Along with the community board, advocates also demanded an end to ICE surveillance; decarceration; housing stability during and after the crisis; no budget cuts to healthcare or education; emergency sick time and hazard pay for essential workers; and guaranteed income, healthcare, food and transportation for all.
The protestors traveled from Davio’s to the State House steps in a mock funeral procession, and later laid flowers on a mock casket in memory of late loved ones.
Baker recently announced his four-phase reopening plan. Each business must follow industry-specific guidelines to ensure safety standards are met. The plan allows for offices to reopen at 25% capacity. Mayor Marty Walsh, however, expressed hesitation: he doesn’t think there will be 25% capacity in any office in the city when they reopen June 1. Walsh also said that he supports limiting capacity on public transit and increasing transit service.
State Rep. Mike Connolly, who represents parts of Somerville and Cambridge, said in a Zoom call hosted by Mijente that the reopening process is “unscientific” and “uninformed.”
“I know it’s easy for all of us to point the finger at the occupant of the White House and point out how he ignores science and ignores the experts,” he said. “But the truth is, we have seen in our own commonwealth a rejection of science and a rejection of experts.”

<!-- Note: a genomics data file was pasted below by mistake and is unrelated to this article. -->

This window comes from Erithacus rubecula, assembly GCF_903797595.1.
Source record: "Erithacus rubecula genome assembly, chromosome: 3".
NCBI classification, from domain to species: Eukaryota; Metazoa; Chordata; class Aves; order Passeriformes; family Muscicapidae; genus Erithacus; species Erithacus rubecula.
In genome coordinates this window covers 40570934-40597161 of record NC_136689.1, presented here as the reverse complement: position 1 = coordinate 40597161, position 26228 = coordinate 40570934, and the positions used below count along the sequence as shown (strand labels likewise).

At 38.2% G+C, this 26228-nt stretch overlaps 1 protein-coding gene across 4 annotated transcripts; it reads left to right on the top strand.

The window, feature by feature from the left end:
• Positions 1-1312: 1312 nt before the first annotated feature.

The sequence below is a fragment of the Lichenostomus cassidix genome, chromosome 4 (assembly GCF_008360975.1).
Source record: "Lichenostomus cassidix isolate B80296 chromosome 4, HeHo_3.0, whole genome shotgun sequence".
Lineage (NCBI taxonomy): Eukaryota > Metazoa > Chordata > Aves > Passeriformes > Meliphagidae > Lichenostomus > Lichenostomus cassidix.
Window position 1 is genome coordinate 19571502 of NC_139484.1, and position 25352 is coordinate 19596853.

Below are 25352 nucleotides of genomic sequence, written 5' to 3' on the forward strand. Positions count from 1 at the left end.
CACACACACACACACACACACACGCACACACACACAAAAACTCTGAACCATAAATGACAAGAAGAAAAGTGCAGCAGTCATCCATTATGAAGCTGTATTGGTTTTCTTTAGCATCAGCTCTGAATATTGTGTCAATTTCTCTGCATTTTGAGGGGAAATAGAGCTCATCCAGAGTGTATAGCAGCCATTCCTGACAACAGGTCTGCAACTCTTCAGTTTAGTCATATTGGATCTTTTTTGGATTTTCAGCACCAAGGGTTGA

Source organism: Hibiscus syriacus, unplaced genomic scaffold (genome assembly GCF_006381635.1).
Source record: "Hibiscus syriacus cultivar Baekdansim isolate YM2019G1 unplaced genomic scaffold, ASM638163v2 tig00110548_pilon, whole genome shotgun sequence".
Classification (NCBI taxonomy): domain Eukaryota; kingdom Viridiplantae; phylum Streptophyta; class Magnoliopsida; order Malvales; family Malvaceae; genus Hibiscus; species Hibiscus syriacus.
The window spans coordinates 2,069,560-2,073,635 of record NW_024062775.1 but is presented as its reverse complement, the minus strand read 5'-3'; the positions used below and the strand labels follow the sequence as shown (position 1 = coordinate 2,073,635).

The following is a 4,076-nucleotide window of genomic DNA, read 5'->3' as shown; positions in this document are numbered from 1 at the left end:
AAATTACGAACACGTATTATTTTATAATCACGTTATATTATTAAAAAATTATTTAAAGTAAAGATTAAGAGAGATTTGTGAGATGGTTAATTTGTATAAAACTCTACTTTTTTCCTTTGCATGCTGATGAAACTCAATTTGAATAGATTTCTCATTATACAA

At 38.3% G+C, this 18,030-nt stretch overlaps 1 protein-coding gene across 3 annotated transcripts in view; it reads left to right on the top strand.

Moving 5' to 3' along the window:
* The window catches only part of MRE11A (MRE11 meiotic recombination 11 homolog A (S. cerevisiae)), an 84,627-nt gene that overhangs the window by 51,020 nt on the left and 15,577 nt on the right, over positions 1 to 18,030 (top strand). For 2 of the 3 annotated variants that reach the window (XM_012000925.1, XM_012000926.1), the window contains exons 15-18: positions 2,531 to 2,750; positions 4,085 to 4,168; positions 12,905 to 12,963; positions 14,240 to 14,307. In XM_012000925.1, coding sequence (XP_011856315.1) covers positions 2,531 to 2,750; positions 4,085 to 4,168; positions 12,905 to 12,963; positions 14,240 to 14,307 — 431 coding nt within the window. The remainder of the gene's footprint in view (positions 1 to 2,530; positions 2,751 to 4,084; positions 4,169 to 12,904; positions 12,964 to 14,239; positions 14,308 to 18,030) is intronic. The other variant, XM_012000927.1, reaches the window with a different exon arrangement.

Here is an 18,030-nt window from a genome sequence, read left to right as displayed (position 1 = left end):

Connolly noted that while planning reopening, Massachusetts hadn’t even satisfied the World Health Organization (WHO) benchmarks in terms of testing standards. Connolly also said that the state doesn’t offer drivers licenses for undocumented immigrants, which may hinder case counts, as many COVID-19 test sites are drive-thru.
He added that if Massachusetts were counted as its own separate country, it would rank 11th out of over 200 other countries, as one of the worst outbreaks in the entire world.
Connolly said that the administration has come to a crossroads: officials must decide between reallocating resources to preserve human lives or making a “human sacrifice” for the sake of the economy. Many have rejected science to “serve capitalism,” he said.
“We need to focus on those who have been most impacted,” he said, adding, “Just because you’re undocumented, or just because you’re incarcerated, you’re not subject to a death sentence.”